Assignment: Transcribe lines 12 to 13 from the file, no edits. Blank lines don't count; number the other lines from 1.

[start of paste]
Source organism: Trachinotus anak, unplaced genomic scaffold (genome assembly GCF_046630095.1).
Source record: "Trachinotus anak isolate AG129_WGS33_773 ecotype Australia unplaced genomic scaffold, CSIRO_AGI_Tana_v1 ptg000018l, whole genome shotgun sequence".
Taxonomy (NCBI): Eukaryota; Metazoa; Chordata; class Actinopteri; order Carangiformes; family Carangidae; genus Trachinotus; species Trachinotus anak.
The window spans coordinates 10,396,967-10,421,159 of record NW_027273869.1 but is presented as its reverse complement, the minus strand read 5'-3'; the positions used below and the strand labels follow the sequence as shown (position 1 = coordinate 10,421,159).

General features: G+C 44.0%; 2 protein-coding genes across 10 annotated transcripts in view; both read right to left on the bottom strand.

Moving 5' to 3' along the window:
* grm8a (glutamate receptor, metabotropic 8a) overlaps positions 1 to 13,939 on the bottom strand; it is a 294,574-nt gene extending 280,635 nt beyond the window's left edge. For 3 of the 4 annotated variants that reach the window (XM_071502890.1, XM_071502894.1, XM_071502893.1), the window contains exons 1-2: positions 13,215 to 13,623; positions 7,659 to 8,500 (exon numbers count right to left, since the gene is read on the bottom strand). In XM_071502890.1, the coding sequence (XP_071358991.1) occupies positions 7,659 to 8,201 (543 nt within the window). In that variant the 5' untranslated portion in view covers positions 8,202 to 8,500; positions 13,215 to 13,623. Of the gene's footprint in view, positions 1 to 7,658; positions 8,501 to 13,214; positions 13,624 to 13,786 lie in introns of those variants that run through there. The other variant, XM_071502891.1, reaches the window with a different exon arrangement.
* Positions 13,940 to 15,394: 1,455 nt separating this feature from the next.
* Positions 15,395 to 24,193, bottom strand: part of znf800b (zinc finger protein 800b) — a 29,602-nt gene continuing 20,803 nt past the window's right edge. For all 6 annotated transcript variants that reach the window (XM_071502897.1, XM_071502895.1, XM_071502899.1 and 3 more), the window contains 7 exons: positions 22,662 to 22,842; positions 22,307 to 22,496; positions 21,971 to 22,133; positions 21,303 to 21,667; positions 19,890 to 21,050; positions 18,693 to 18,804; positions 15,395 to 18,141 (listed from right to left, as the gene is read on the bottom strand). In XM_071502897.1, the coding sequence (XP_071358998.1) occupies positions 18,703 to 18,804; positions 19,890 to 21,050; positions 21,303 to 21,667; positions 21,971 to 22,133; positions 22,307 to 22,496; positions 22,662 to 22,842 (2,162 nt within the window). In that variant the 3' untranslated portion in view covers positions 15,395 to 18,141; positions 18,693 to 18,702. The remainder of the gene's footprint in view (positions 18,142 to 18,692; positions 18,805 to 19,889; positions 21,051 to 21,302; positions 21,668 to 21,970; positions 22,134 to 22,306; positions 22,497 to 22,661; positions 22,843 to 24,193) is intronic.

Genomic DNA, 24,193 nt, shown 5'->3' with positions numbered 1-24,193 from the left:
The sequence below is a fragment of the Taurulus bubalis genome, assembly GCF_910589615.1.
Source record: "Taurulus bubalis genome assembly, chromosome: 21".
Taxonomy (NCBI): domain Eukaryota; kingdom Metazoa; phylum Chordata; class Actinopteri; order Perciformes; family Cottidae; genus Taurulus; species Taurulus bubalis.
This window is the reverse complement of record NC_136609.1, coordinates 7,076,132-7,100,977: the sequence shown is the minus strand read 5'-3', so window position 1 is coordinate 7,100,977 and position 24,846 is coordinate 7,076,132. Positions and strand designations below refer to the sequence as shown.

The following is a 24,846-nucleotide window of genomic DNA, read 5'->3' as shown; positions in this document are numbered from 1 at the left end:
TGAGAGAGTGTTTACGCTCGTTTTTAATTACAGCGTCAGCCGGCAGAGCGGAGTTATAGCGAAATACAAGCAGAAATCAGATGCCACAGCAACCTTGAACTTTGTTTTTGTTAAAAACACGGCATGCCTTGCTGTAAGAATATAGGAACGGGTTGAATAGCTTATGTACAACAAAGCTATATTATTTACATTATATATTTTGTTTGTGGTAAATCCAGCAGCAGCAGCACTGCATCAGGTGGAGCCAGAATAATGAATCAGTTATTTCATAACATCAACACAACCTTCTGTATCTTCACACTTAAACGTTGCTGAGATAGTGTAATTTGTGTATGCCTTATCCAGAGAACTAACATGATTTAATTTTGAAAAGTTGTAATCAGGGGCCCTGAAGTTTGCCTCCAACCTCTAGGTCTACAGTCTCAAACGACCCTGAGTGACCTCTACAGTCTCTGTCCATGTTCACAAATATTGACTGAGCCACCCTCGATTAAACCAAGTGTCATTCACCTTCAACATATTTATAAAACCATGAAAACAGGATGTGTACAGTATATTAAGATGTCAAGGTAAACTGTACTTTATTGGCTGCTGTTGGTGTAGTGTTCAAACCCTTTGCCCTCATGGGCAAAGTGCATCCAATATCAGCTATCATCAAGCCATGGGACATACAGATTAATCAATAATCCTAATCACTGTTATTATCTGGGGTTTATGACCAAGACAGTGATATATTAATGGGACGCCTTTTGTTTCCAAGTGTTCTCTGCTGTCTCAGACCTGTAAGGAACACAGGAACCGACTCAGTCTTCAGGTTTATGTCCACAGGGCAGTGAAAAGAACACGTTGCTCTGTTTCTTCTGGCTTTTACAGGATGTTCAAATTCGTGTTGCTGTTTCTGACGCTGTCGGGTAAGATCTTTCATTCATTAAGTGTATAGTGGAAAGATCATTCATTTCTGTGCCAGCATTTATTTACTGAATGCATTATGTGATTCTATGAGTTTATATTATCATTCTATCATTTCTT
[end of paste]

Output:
Source record: "Taurulus bubalis genome assembly, chromosome: 21".
Taxonomy (NCBI): domain Eukaryota; kingdom Metazoa; phylum Chordata; class Actinopteri; order Perciformes; family Cottidae; genus Taurulus; species Taurulus bubalis.